One of the earliest detectable events downstream of PI3K is phosphorylation of Akt/PKB [20]. In fact, Akt phosphorylation on S473 is commonly used as surrogate readout of PI3K activation. Therefore, Akt phosphorylation upon IGF-1R-CXCR4 transactivation in response to IGF-I was investigated by Western blot analysis using phospho-Akt antibody. Cells, either untreated or treated with 2 μM of AS605240 were stimulated with IGF-I and the lysates were immunoblotted with phospho-Akt antibody. The levels of phospho-Akt were significantly decreased after AS605240 treatment (Figure 1G). Three independent experiments were analysed by densitometry (Figure 1H). In summary, these data indicate that PI3Kγ is the major isoform regulating phosphorylation of Akt and migration downstream of IGFR-CXCR4 transactivation.

Effect of p110γ knock-down on IGF-I-induced transactivation of CXCR4

To further investigate the role of PI3Kγ in IGF-I-induced transactivation of CXCR4, p110γ was knocked down in MDA-MB-231 cells as previously reported [17]. RNAi-mediated knockdown of p110γwas achieved to approximately 85% and had no effect in cell proliferation or growth in soft-agar assays (Figure 2A). Thus, the effect of knockdown of p110γ on IGF-I-induced MDA-MB-231 cell migration and Akt phosphorylation was examined. Both migration of MDA-MB-231 cells (Figure 2B) and phosphorylation of Akt (Figures 2C & D) in response to IGF-I were significantly inhibited by knockdown of p110γ (Figure 2B). Taken together, these results confirm that PI3Kγ is required for IGF-I-induced migration of MDA-MB-231 cells, and this is dependent on transactivation of CXCR4 by IGF-1R.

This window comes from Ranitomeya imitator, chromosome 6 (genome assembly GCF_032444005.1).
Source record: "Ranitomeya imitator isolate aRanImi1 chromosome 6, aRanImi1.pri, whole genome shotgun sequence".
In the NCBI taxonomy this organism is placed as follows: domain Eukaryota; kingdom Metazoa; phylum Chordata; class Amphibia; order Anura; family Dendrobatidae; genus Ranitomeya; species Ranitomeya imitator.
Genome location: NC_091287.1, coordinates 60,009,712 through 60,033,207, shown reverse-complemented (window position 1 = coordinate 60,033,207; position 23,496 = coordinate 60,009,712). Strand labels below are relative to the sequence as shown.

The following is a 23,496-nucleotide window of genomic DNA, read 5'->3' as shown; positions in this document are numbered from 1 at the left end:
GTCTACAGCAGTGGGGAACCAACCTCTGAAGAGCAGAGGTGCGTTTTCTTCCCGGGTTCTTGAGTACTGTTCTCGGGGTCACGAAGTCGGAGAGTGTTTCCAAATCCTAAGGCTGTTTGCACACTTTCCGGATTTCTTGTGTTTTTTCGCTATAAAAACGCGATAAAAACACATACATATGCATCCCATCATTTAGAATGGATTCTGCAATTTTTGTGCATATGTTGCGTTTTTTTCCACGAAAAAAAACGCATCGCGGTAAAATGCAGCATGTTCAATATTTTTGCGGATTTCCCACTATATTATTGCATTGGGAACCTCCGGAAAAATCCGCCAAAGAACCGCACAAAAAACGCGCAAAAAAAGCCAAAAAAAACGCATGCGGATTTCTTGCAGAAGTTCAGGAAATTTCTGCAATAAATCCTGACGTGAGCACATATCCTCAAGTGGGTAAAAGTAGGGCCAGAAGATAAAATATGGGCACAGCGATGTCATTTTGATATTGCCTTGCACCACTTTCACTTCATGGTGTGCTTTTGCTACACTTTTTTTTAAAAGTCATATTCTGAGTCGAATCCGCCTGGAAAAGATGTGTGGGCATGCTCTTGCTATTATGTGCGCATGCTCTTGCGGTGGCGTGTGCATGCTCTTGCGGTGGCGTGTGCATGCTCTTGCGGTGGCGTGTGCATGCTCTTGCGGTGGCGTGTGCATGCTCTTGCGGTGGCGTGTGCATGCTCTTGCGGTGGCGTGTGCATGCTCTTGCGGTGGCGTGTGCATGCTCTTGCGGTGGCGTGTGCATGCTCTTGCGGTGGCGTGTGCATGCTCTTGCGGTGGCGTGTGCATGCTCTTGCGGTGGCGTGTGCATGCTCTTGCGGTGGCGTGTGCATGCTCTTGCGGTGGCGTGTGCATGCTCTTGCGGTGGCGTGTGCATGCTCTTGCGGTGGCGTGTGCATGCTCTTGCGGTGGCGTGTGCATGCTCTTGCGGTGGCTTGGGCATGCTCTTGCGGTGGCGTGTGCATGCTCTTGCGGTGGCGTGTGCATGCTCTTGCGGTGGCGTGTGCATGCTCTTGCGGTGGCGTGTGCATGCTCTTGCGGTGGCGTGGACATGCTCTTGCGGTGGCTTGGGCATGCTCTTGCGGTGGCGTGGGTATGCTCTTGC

thumbnailFigure 2. Knock-down of p110γ inhibits cell migration and phosphorylation of Akt in MDA-MB-231 cells after IGF stimulation. (A) MDA-MB-231 cells in which p110γ had been knocked down by RNAi, or control knockdown cell (expressing scrambled RNAi) were assessed for growth in culture for 5 days, or growth in soft agar for 2 weeks. (B) Control and p110γ knockdown cells were tested for their chemotactic response to various concentrations of IGF-I. All panels are expressed as the mean ± SEM from at least three separate experiments, each performed in triplicate. Asterisks indicate significantly different from the control values (Student’s unpaired t test) at *, p<0.05. (C) Akt phosphorylation on S473 of MDA-MB-231 cells or p110γ knock-down cells was assessed in response to 0.1 nM IGF-I at the time points indicated. These data are representative of at least 3 independent experiments conducted with similar results. (D) Akt phosphorylation was quantified by densitometry, normalized to the level of β-actin and expressed as a value relative to the 10 minute control-treated values (mean ± SEM of three independent experiments) as described in Materials and Methods. Asterisks indicate significantly different from the control values (2-way ANOVA with Bonferroni post-test) at ***, p<0.001.